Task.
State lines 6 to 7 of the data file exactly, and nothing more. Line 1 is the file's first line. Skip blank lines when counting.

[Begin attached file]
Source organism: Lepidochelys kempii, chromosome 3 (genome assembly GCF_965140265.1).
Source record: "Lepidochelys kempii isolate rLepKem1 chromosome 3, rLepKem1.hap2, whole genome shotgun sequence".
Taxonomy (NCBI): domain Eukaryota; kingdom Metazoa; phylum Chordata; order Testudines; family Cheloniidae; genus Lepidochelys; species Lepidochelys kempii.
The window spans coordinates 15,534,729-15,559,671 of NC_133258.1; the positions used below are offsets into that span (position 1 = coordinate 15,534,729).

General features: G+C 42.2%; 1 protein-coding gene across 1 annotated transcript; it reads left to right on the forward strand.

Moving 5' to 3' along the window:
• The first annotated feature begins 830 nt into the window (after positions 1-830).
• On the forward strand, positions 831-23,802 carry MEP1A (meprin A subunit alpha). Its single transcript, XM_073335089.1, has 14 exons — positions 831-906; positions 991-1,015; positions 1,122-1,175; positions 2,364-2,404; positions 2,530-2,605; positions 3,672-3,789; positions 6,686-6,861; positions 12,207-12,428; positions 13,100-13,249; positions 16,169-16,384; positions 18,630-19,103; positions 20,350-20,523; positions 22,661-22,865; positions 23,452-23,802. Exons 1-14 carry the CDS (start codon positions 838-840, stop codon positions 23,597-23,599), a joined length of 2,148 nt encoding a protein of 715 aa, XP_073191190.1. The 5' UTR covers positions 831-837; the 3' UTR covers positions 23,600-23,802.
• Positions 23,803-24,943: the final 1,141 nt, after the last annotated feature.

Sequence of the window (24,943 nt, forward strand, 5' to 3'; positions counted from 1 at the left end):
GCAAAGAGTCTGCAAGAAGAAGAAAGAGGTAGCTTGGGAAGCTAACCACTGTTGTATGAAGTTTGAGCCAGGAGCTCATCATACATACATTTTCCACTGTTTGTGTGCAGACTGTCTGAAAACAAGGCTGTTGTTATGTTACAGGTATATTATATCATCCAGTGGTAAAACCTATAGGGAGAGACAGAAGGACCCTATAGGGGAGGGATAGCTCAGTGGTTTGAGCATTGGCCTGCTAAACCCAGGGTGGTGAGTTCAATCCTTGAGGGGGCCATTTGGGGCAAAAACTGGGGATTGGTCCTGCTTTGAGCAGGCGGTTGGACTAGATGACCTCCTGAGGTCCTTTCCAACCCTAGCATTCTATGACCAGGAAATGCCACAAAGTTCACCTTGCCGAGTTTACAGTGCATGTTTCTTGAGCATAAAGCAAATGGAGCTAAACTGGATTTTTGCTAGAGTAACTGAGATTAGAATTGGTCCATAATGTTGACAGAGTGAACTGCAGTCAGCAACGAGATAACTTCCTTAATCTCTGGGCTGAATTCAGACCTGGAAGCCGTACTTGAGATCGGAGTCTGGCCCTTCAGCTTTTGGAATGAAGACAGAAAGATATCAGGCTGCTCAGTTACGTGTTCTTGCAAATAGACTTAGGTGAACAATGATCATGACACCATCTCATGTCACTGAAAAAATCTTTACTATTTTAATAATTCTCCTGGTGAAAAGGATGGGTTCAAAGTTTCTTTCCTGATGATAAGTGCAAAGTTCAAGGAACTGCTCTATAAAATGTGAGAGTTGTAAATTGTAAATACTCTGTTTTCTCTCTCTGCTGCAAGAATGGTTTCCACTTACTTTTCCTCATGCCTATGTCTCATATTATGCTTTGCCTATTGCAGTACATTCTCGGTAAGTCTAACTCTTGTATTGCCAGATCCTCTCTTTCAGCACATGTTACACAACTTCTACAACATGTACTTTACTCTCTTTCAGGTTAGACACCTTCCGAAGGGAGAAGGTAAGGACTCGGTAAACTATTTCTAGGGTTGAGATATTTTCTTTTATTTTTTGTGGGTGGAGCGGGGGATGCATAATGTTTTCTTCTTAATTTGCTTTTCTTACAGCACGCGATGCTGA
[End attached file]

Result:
Moving 5' to 3' along the window:
• The first annotated feature begins 830 nt into the window (after positions 1-830).